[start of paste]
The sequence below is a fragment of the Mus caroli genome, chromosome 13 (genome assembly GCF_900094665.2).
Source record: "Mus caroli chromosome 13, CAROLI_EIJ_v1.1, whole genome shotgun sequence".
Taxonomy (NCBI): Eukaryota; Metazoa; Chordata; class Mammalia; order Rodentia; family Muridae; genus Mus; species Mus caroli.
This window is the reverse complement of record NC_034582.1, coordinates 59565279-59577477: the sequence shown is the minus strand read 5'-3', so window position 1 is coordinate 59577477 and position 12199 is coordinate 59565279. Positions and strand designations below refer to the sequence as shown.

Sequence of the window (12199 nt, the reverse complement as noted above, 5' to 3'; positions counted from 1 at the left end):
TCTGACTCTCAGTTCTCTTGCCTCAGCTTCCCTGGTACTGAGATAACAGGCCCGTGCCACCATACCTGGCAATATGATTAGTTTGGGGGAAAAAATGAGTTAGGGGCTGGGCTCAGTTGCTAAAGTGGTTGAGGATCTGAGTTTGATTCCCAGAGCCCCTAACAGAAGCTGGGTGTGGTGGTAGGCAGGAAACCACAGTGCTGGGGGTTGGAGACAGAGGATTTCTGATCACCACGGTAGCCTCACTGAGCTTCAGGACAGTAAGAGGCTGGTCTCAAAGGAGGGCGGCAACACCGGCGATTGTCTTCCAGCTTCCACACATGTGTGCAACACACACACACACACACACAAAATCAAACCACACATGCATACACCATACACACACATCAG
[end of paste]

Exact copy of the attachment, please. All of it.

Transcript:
The sequence below is a fragment of the Mus caroli genome, chromosome 13 (genome assembly GCF_900094665.2).
Source record: "Mus caroli chromosome 13, CAROLI_EIJ_v1.1, whole genome shotgun sequence".
Taxonomy (NCBI): Eukaryota; Metazoa; Chordata; class Mammalia; order Rodentia; family Muridae; genus Mus; species Mus caroli.
This window is the reverse complement of record NC_034582.1, coordinates 59565279-59577477: the sequence shown is the minus strand read 5'-3', so window position 1 is coordinate 59577477 and position 12199 is coordinate 59565279. Positions and strand designations below refer to the sequence as shown.

Sequence of the window (12199 nt, the reverse complement as noted above, 5' to 3'; positions counted from 1 at the left end):
TCTGACTCTCAGTTCTCTTGCCTCAGCTTCCCTGGTACTGAGATAACAGGCCCGTGCCACCATACCTGGCAATATGATTAGTTTGGGGGAAAAAATGAGTTAGGGGCTGGGCTCAGTTGCTAAAGTGGTTGAGGATCTGAGTTTGATTCCCAGAGCCCCTAACAGAAGCTGGGTGTGGTGGTAGGCAGGAAACCACAGTGCTGGGGGTTGGAGACAGAGGATTTCTGATCACCACGGTAGCCTCACTGAGCTTCAGGACAGTAAGAGGCTGGTCTCAAAGGAGGGCGGCAACACCGGCGATTGTCTTCCAGCTTCCACACATGTGTGCAACACACACACACACACACACAAAATCAAACCACACATGCATACACCATACACACACATCAG